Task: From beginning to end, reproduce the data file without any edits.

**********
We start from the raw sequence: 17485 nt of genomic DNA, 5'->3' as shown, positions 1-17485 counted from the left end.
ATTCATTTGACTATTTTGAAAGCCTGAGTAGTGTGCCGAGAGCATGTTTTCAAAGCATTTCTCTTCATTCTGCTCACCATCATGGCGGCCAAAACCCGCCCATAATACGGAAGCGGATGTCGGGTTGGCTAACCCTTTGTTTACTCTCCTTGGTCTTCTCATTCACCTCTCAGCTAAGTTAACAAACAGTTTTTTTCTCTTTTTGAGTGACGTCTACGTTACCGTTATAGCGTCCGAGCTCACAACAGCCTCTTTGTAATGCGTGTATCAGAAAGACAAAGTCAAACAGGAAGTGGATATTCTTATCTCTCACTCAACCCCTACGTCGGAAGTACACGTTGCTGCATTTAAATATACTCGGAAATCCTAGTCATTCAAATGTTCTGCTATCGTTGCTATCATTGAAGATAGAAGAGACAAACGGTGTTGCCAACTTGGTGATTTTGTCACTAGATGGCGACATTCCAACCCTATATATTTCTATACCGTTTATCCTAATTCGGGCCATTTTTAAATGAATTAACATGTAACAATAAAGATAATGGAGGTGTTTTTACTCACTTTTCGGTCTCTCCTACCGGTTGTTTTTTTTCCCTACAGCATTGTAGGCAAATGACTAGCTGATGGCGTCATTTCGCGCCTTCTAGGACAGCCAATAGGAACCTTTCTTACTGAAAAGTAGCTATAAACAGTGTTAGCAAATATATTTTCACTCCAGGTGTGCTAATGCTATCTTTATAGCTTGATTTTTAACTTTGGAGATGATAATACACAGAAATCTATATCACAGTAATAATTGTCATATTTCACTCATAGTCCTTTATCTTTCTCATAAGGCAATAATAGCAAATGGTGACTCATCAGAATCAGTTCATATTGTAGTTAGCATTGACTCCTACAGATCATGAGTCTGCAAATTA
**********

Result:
We start from the raw sequence: 17485 nt of genomic DNA, 5'->3' as shown, positions 1-17485 counted from the left end.
ATTCATTTGACTATTTTGAAAGCCTGAGTAGTGTGCCGAGAGCATGTTTTCAAAGCATTTCTCTTCATTCTGCTCACCATCATGGCGGCCAAAACCCGCCCATAATACGGAAGCGGATGTCGGGTTGGCTAACCCTTTGTTTACTCTCCTTGGTCTTCTCATTCACCTCTCAGCTAAGTTAACAAACAGTTTTTTTCTCTTTTTGAGTGACGTCTACGTTACCGTTATAGCGTCCGAGCTCACAACAGCCTCTTTGTAATGCGTGTATCAGAAAGACAAAGTCAAACAGGAAGTGGATATTCTTATCTCTCACTCAACCCCTACGTCGGAAGTACACGTTGCTGCATTTAAATATACTCGGAAATCCTAGTCATTCAAATGTTCTGCTATCGTTGCTATCATTGAAGATAGAAGAGACAAACGGTGTTGCCAACTTGGTGATTTTGTCACTAGATGGCGACATTCCAACCCTATATATTTCTATACCGTTTATCCTAATTCGGGCCATTTTTAAATGAATTAACATGTAACAATAAAGATAATGGAGGTGTTTTTACTCACTTTTCGGTCTCTCCTACCGGTTGTTTTTTTTCCCTACAGCATTGTAGGCAAATGACTAGCTGATGGCGTCATTTCGCGCCTTCTAGGACAGCCAATAGGAACCTTTCTTACTGAAAAGTAGCTATAAACAGTGTTAGCAAATATATTTTCACTCCAGGTGTGCTAATGCTATCTTTATAGCTTGATTTTTAACTTTGGAGATGATAATACACAGAAATCTATATCACAGTAATAATTGTCATATTTCACTCATAGTCCTTTATCTTTCTCATAAGGCAATAATAGCAAATGGTGACTCATCAGAATCAGTTCATATTGTAGTTAGCATTGACTCCTACAGATCATGAGTCTGCAAATTA